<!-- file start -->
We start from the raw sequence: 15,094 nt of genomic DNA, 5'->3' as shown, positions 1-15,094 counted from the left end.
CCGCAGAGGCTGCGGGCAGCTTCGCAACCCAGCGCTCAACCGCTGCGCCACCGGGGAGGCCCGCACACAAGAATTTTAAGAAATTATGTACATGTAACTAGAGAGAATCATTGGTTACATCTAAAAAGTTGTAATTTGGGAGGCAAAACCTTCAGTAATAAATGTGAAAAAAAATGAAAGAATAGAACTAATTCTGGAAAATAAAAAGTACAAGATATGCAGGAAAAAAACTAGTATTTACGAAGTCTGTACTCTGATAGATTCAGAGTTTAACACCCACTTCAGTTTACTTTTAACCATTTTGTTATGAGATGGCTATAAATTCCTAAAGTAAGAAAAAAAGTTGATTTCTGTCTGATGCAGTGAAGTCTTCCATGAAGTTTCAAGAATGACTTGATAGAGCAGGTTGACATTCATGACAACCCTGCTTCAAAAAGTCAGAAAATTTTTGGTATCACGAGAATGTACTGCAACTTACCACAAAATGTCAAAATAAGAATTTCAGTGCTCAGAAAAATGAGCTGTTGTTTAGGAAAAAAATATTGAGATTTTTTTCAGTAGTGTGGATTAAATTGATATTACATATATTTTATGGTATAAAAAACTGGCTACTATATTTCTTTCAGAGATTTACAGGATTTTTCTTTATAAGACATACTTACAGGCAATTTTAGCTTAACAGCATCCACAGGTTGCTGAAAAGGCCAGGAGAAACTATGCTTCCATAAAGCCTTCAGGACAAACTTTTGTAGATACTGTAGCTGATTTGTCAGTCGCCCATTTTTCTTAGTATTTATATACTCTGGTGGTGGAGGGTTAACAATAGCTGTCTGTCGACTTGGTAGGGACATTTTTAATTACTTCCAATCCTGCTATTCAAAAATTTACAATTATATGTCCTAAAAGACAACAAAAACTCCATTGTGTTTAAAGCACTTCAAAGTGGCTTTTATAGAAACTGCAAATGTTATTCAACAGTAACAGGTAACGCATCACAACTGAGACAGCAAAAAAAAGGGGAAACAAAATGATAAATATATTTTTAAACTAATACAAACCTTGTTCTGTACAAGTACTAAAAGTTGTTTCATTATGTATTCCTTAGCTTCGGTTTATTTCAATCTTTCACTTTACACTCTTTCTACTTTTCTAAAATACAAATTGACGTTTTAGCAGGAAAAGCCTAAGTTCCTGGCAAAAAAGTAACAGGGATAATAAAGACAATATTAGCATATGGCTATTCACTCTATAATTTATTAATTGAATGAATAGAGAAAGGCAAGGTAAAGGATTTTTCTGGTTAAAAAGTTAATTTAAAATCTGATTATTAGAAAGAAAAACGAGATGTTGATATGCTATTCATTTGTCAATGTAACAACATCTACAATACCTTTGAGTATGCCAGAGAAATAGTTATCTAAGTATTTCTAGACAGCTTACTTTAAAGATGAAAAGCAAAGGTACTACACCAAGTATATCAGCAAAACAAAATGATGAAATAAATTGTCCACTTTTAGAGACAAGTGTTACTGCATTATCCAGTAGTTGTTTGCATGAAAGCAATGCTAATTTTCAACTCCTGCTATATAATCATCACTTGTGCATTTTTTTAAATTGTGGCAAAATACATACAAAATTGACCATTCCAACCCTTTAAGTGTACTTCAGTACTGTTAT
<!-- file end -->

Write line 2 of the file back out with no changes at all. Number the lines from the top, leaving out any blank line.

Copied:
CCGCAGAGGCTGCGGGCAGCTTCGCAACCCAGCGCTCAACCGCTGCGCCACCGGGGAGGCCCGCACACAAGAATTTTAAGAAATTATGTACATGTAACTAGAGAGAATCATTGGTTACATCTAAAAAGTTGTAATTTGGGAGGCAAAACCTTCAGTAATAAATGTGAAAAAAAATGAAAGAATAGAACTAATTCTGGAAAATAAAAAGTACAAGATATGCAGGAAAAAAACTAGTATTTACGAAGTCTGTACTCTGATAGATTCAGAGTTTAACACCCACTTCAGTTTACTTTTAACCATTTTGTTATGAGATGGCTATAAATTCCTAAAGTAAGAAAAAAAGTTGATTTCTGTCTGATGCAGTGAAGTCTTCCATGAAGTTTCAAGAATGACTTGATAGAGCAGGTTGACATTCATGACAACCCTGCTTCAAAAAGTCAGAAAATTTTTGGTATCACGAGAATGTACTGCAACTTACCACAAAATGTCAAAATAAGAATTTCAGTGCTCAGAAAAATGAGCTGTTGTTTAGGAAAAAAATATTGAGATTTTTTTCAGTAGTGTGGATTAAATTGATATTACATATATTTTATGGTATAAAAAACTGGCTACTATATTTCTTTCAGAGATTTACAGGATTTTTCTTTATAAGACATACTTACAGGCAATTTTAGCTTAACAGCATCCACAGGTTGCTGAAAAGGCCAGGAGAAACTATGCTTCCATAAAGCCTTCAGGACAAACTTTTGTAGATACTGTAGCTGATTTGTCAGTCGCCCATTTTTCTTAGTATTTATATACTCTGGTGGTGGAGGGTTAACAATAGCTGTCTGTCGACTTGGTAGGGACATTTTTAATTACTTCCAATCCTGCTATTCAAAAATTTACAATTATATGTCCTAAAAGACAACAAAAACTCCATTGTGTTTAAAGCACTTCAAAGTGGCTTTTATAGAAACTGCAAATGTTATTCAACAGTAACAGGTAACGCATCACAACTGAGACAGCAAAAAAAAGGGGAAACAAAATGATAAATATATTTTTAAACTAATACAAACCTTGTTCTGTACAAGTACTAAAAGTTGTTTCATTATGTATTCCTTAGCTTCGGTTTATTTCAATCTTTCACTTTACACTCTTTCTACTTTTCTAAAATACAAATTGACGTTTTAGCAGGAAAAGCCTAAGTTCCTGGCAAAAAAGTAACAGGGATAATAAAGACAATATTAGCATATGGCTATTCACTCTATAATTTATTAATTGAATGAATAGAGAAAGGCAAGGTAAAGGATTTTTCTGGTTAAAAAGTTAATTTAAAATCTGATTATTAGAAAGAAAAACGAGATGTTGATATGCTATTCATTTGTCAATGTAACAACATCTACAATACCTTTGAGTATGCCAGAGAAATAGTTATCTAAGTATTTCTAGACAGCTTACTTTAAAGATGAAAAGCAAAGGTACTACACCAAGTATATCAGCAAAACAAAATGATGAAATAAATTGTCCACTTTTAGAGACAAGTGTTACTGCATTATCCAGTAGTTGTTTGCATGAAAGCAATGCTAATTTTCAACTCCTGCTATATAATCATCACTTGTGCATTTTTTTAAATTGTGGCAAAATACATACAAAATTGACCATTCCAACCCTTTAAGTGTACTTCAGTACTGTTAT